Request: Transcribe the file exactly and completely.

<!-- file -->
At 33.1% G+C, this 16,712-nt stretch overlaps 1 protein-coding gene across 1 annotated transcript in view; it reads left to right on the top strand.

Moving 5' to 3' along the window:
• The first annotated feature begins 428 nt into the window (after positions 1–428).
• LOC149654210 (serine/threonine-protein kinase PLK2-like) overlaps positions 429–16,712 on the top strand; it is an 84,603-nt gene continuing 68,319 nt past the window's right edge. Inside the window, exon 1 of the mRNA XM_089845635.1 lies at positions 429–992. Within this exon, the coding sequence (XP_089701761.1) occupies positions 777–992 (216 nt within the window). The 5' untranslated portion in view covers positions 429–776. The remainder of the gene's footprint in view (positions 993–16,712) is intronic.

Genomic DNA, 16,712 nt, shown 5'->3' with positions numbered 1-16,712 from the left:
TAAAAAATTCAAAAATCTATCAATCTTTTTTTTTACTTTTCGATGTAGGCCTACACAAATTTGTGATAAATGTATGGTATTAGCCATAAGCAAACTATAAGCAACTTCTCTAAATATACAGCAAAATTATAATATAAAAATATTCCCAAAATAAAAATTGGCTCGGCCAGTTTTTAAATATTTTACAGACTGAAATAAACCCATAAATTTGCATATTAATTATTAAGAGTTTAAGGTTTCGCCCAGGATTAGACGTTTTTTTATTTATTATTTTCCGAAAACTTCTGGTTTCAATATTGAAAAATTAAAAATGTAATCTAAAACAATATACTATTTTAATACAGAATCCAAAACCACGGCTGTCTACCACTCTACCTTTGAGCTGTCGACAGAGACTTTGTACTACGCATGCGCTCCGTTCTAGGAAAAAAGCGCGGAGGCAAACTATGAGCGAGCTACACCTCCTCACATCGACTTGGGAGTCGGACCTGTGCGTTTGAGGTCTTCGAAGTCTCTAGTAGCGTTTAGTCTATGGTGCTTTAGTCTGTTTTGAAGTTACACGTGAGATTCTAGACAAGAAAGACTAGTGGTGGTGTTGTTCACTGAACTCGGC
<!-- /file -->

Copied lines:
At 33.1% G+C, this 16,712-nt stretch overlaps 1 protein-coding gene across 1 annotated transcript in view; it reads left to right on the top strand.

Moving 5' to 3' along the window:
• The first annotated feature begins 428 nt into the window (after positions 1–428).
• LOC149654210 (serine/threonine-protein kinase PLK2-like) overlaps positions 429–16,712 on the top strand; it is an 84,603-nt gene continuing 68,319 nt past the window's right edge. Inside the window, exon 1 of the mRNA XM_089845635.1 lies at positions 429–992. Within this exon, the coding sequence (XP_089701761.1) occupies positions 777–992 (216 nt within the window). The 5' untranslated portion in view covers positions 429–776. The remainder of the gene's footprint in view (positions 993–16,712) is intronic.

Genomic DNA, 16,712 nt, shown 5'->3' with positions numbered 1-16,712 from the left:
TAAAAAATTCAAAAATCTATCAATCTTTTTTTTTACTTTTCGATGTAGGCCTACACAAATTTGTGATAAATGTATGGTATTAGCCATAAGCAAACTATAAGCAACTTCTCTAAATATACAGCAAAATTATAATATAAAAATATTCCCAAAATAAAAATTGGCTCGGCCAGTTTTTAAATATTTTACAGACTGAAATAAACCCATAAATTTGCATATTAATTATTAAGAGTTTAAGGTTTCGCCCAGGATTAGACGTTTTTTTATTTATTATTTTCCGAAAACTTCTGGTTTCAATATTGAAAAATTAAAAATGTAATCTAAAACAATATACTATTTTAATACAGAATCCAAAACCACGGCTGTCTACCACTCTACCTTTGAGCTGTCGACAGAGACTTTGTACTACGCATGCGCTCCGTTCTAGGAAAAAAGCGCGGAGGCAAACTATGAGCGAGCTACACCTCCTCACATCGACTTGGGAGTCGGACCTGTGCGTTTGAGGTCTTCGAAGTCTCTAGTAGCGTTTAGTCTATGGTGCTTTAGTCTGTTTTGAAGTTACACGTGAGATTCTAGACAAGAAAGACTAGTGGTGGTGTTGTTCACTGAACTCGGC